The importance of maintaining a more or less constant blood volume, during and after total body perfusion, is self-evident. This report concerns the results of measurements of various parameters which affect blood volume. The measurements were obtained in 50 consecutive patients who were treated surgically for a variety of congenital and acquired cardiac defects. In all instances, the Clark bubble pump-oxygenator1,2 was used to maintain extracorporeal circulation during surgery.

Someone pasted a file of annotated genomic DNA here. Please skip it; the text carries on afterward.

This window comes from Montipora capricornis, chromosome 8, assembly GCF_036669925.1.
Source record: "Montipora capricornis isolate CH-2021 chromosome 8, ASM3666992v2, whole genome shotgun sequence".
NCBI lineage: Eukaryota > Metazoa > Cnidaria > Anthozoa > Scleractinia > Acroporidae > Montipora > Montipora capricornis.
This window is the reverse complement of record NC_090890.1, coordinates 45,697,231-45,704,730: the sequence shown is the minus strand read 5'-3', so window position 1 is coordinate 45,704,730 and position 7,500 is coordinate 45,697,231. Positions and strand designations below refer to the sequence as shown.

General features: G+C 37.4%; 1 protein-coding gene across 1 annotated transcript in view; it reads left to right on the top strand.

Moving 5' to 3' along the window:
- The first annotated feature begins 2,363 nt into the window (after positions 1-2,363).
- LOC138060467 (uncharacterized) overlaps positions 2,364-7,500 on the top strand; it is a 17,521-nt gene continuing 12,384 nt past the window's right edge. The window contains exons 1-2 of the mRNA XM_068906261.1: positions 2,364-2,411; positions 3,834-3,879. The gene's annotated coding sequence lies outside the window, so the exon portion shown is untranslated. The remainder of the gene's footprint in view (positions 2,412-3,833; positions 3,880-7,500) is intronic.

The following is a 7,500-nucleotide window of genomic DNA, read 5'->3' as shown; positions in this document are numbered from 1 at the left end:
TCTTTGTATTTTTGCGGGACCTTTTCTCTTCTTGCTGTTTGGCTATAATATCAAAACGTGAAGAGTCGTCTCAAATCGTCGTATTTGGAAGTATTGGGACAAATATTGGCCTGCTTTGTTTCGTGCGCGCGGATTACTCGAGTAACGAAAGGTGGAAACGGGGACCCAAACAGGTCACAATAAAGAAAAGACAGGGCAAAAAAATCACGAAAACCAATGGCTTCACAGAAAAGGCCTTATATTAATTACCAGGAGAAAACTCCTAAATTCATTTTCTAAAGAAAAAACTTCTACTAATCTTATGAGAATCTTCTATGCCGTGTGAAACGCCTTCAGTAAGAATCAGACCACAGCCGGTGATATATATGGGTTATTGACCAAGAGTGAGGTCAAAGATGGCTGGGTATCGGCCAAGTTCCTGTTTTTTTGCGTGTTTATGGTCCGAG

Radioiodinated serum albumin (RISA) blood volumes were measured in 41 patients. These patients received 5 to 10 drops of a saturated solution of potassium iodide for three days prior to study in order to block the uptake of I131 in the thyroid gland. A blood volume estimation was undertaken soon after the patient was anesthetized, and this was used as the control value. A second blood volume determination was undertaken one hour after the completion of the cardiotomy,
KAPLAN S, EDWARDS FK, HELMSWORTH JA, CLARK LC. Blood Volume During and After Total Extracorporeal Circulation. AMA Arch Surg. 1960;80(1):31–38. doi:10.1001/archsurg.1960.01290180033004
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